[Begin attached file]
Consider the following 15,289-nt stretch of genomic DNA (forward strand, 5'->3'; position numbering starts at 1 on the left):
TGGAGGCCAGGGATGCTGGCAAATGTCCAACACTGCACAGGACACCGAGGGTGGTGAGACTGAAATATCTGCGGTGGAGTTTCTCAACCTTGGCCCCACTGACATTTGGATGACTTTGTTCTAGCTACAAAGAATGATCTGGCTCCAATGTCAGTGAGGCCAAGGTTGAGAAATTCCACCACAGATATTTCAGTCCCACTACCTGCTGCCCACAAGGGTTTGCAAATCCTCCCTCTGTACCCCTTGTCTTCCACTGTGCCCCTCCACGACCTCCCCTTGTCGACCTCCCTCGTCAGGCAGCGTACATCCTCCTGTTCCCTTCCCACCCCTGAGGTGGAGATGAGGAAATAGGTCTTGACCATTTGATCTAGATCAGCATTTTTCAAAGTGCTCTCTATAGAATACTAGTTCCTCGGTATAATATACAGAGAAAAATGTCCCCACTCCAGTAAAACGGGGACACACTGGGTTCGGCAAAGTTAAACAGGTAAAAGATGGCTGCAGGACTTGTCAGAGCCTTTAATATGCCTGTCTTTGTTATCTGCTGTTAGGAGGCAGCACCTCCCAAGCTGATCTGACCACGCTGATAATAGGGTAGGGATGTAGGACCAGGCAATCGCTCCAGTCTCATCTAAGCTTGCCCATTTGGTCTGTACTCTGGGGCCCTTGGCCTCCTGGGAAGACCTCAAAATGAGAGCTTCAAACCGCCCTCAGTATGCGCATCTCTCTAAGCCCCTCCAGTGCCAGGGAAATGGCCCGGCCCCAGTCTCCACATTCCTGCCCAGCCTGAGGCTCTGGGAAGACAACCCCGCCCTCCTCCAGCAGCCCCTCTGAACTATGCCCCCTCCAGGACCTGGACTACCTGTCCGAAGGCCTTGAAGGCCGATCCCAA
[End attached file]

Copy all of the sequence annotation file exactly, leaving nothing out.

Consider the following 15,289-nt stretch of genomic DNA (forward strand, 5'->3'; position numbering starts at 1 on the left):
TGGAGGCCAGGGATGCTGGCAAATGTCCAACACTGCACAGGACACCGAGGGTGGTGAGACTGAAATATCTGCGGTGGAGTTTCTCAACCTTGGCCCCACTGACATTTGGATGACTTTGTTCTAGCTACAAAGAATGATCTGGCTCCAATGTCAGTGAGGCCAAGGTTGAGAAATTCCACCACAGATATTTCAGTCCCACTACCTGCTGCCCACAAGGGTTTGCAAATCCTCCCTCTGTACCCCTTGTCTTCCACTGTGCCCCTCCACGACCTCCCCTTGTCGACCTCCCTCGTCAGGCAGCGTACATCCTCCTGTTCCCTTCCCACCCCTGAGGTGGAGATGAGGAAATAGGTCTTGACCATTTGATCTAGATCAGCATTTTTCAAAGTGCTCTCTATAGAATACTAGTTCCTCGGTATAATATACAGAGAAAAATGTCCCCACTCCAGTAAAACGGGGACACACTGGGTTCGGCAAAGTTAAACAGGTAAAAGATGGCTGCAGGACTTGTCAGAGCCTTTAATATGCCTGTCTTTGTTATCTGCTGTTAGGAGGCAGCACCTCCCAAGCTGATCTGACCACGCTGATAATAGGGTAGGGATGTAGGACCAGGCAATCGCTCCAGTCTCATCTAAGCTTGCCCATTTGGTCTGTACTCTGGGGCCCTTGGCCTCCTGGGAAGACCTCAAAATGAGAGCTTCAAACCGCCCTCAGTATGCGCATCTCTCTAAGCCCCTCCAGTGCCAGGGAAATGGCCCGGCCCCAGTCTCCACATTCCTGCCCAGCCTGAGGCTCTGGGAAGACAACCCCGCCCTCCTCCAGCAGCCCCTCTGAACTATGCCCCCTCCAGGACCTGGACTACCTGTCCGAAGGCCTTGAAGGCCGATCCCAA